The distress that potentially accompanies antidepressant withdrawal has not always been sufficiently appreciated. As alluded to earlier, missed doses, abrupt dose reduction, or abrupt discontinuation of some antidepressants may be associated with an antidepressant discontinuation syndrome. Although the severity of withdrawal symptoms may vary with the type of antidepressant and between patients, all too often not enough emphasis is placed on the possible neurobiological effects and possible longer-term risks associated with inappropriate withdrawal or discontinuation.
As emphasized here, antidepressant discontinuation may involve a stress response accompanied by a set of specific biochemical responses that cause further neuronal dysfunction and that may compromise long-term outcome. This is not to say that clinicians should continue antidepressants indefinitely; it is, however, to emphasize that the decision to discontinue antidepressants should be made judiciously and on an individualized basis.
Biol Psychiatry. 2003 Nov 15;54(10):1105-17.
Neurobiology of antidepressant withdrawal: implications for the longitudinal outcome of depression.
Harvey BH, McEwen BS, Stein DJ.
Division of Pharmacology, School of Pharmacy, Potchefstroom University for Christian Higher Education, Potchefstroom, South Africa.
Abstract at http://www.ncbi.nlm....thdrawal harvey Full text here.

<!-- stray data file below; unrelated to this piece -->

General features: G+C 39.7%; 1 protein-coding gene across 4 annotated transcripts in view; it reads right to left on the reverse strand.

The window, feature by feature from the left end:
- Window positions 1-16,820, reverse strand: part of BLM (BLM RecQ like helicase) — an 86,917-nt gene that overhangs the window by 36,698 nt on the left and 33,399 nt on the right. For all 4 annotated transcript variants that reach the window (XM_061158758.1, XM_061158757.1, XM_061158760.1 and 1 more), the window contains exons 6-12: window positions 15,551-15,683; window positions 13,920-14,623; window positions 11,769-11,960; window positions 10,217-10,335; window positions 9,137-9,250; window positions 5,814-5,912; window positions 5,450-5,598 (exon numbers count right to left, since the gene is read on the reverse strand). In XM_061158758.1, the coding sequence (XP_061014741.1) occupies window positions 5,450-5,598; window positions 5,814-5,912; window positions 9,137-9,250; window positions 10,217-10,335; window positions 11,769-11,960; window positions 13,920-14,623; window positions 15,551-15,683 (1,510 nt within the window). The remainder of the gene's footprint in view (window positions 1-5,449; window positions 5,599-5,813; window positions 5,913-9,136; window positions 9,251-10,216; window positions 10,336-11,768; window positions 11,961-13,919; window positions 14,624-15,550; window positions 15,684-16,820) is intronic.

Inappropriate discontinuation of drug treatment and noncompliance are a leading cause of long-term morbidity during treatment of depression. Increasing evidence supports an association between depressive illness and disturbances in brain glutamate activity, nitric oxide synthesis, and gamma-amino butyric acid. Animal models also confirm that suppression of glutamate N-methyl-D-aspartate receptor activity or inhibition of the nitric oxide-cyclic guanosine monophosphate pathway, as well as increasing brain levels of gamma-amino butyric acid, may be key elements in antidepressant action. Imaging studies demonstrate, for the most part, decreased hippocampal volume in patients with depression, which may worsen with recurrent depressive episodes. Preclinical models link this potentially neurodegenerative pathology to continued stress-evoked synaptic remodeling, driven primarily by the release of glucocorticoids, glutamate, and nitric oxide. These stress-induced structural changes can be reversed by antidepressant treatment. In patients with depression, antidepressant withdrawal after chronic administration is associated with a stress response as well as functional and neurochemical changes. Preclinical data also show that antidepressant withdrawal evokes a behavioral stress response that is associated with increased hippocampal N-methyl-D-aspartate receptor density, with both responses dependent on N-methyl-D-aspartate receptor activation. Drawing from both clinical and preclinical studies, this article proposes a preliminary molecular perspective and hypothesis on the neuronal implications of adherence to and discontinuation of antidepressant medication.